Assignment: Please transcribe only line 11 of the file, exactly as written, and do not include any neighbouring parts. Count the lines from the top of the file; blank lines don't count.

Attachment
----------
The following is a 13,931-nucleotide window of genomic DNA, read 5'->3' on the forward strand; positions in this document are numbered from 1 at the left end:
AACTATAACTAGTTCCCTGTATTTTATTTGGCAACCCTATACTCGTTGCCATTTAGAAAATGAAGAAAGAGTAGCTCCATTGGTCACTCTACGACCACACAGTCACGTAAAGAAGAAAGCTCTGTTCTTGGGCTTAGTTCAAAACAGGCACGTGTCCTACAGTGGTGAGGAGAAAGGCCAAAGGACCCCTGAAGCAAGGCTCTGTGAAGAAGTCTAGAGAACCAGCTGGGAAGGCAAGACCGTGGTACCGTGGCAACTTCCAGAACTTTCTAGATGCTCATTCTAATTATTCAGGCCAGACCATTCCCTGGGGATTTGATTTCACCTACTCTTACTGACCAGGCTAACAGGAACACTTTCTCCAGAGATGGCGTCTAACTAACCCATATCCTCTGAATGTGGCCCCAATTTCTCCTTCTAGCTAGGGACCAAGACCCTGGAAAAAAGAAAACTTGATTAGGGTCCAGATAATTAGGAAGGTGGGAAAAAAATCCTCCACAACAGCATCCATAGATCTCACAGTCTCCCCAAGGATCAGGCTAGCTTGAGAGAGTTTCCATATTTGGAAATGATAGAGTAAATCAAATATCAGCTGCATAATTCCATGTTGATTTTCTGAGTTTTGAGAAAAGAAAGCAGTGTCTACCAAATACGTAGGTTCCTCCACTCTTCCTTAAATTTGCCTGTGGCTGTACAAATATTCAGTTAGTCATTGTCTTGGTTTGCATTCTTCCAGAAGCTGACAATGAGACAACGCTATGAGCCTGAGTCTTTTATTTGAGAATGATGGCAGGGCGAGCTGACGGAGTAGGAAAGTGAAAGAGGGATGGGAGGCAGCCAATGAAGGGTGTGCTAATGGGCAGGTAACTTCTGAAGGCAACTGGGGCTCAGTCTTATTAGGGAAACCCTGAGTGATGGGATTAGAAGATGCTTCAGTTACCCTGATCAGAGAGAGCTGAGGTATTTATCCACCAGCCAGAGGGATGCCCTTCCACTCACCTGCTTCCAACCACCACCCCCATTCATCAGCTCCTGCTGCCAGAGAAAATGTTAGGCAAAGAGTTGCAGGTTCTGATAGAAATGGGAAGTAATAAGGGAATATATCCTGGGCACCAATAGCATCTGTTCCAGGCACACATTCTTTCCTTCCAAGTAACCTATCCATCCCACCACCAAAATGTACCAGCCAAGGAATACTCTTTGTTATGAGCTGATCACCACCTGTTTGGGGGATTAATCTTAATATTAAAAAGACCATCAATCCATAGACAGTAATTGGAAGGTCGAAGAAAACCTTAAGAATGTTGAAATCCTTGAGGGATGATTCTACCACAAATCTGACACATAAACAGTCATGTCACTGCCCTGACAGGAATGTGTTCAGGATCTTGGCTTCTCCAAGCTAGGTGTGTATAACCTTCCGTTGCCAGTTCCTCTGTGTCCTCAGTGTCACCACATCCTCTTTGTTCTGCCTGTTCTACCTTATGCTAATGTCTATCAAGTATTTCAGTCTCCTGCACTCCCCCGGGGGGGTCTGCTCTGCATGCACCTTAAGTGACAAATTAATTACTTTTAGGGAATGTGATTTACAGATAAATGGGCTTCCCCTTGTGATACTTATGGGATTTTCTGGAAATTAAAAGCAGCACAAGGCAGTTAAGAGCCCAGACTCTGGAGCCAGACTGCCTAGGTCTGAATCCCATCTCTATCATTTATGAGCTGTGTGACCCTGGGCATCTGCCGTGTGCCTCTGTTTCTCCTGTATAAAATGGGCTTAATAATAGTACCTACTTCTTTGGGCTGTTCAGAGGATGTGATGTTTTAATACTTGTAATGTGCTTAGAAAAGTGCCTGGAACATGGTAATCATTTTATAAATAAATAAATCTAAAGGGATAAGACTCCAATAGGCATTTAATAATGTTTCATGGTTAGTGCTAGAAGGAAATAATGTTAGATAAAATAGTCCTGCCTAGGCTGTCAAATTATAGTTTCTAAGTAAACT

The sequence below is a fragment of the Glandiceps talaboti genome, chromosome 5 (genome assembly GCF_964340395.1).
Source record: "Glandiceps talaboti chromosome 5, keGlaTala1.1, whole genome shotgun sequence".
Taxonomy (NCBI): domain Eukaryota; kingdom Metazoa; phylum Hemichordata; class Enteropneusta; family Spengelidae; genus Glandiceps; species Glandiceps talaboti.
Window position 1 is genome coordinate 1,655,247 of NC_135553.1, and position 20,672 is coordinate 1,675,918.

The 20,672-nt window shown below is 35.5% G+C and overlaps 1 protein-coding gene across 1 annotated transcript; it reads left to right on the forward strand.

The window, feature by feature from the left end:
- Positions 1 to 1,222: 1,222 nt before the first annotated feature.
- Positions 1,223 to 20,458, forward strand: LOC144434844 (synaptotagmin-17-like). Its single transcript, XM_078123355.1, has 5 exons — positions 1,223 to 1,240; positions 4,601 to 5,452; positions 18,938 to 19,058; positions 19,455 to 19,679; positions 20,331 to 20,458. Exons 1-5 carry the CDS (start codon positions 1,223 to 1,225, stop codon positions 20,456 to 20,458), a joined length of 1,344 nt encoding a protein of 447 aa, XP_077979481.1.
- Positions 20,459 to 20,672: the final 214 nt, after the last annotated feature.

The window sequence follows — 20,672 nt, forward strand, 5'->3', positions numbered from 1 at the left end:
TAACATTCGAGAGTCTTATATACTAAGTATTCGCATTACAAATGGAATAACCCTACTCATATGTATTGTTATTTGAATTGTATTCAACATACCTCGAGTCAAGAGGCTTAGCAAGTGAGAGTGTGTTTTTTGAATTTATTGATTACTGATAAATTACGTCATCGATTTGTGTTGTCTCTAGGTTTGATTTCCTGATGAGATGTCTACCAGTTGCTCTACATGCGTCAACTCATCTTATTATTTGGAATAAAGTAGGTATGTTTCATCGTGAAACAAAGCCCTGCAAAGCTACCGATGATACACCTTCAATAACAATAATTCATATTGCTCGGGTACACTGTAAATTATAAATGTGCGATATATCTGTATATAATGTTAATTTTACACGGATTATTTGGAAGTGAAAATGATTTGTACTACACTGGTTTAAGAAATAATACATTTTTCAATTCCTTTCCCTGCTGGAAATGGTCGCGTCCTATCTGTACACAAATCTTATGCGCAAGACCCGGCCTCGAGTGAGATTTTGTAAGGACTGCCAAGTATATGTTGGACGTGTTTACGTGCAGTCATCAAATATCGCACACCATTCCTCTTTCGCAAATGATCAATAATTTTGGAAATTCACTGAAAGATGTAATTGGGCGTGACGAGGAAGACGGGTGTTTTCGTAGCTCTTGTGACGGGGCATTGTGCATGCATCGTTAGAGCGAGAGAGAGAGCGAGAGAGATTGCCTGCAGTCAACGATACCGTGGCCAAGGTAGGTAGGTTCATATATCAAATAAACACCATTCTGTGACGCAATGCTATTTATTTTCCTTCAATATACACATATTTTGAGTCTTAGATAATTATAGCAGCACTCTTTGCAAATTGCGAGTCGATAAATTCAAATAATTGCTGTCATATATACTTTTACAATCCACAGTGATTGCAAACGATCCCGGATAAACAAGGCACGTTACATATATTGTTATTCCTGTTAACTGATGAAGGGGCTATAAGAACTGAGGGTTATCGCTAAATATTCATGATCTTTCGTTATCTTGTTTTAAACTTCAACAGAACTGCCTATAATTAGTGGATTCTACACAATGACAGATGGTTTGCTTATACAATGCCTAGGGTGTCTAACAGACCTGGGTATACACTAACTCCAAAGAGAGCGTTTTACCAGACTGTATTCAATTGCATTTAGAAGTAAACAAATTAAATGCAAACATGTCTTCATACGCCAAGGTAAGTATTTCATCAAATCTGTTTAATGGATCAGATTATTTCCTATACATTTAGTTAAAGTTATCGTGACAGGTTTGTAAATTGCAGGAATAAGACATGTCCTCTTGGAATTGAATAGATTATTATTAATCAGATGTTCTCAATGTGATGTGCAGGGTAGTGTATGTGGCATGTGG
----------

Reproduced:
- Positions 20,459 to 20,672: the final 214 nt, after the last annotated feature.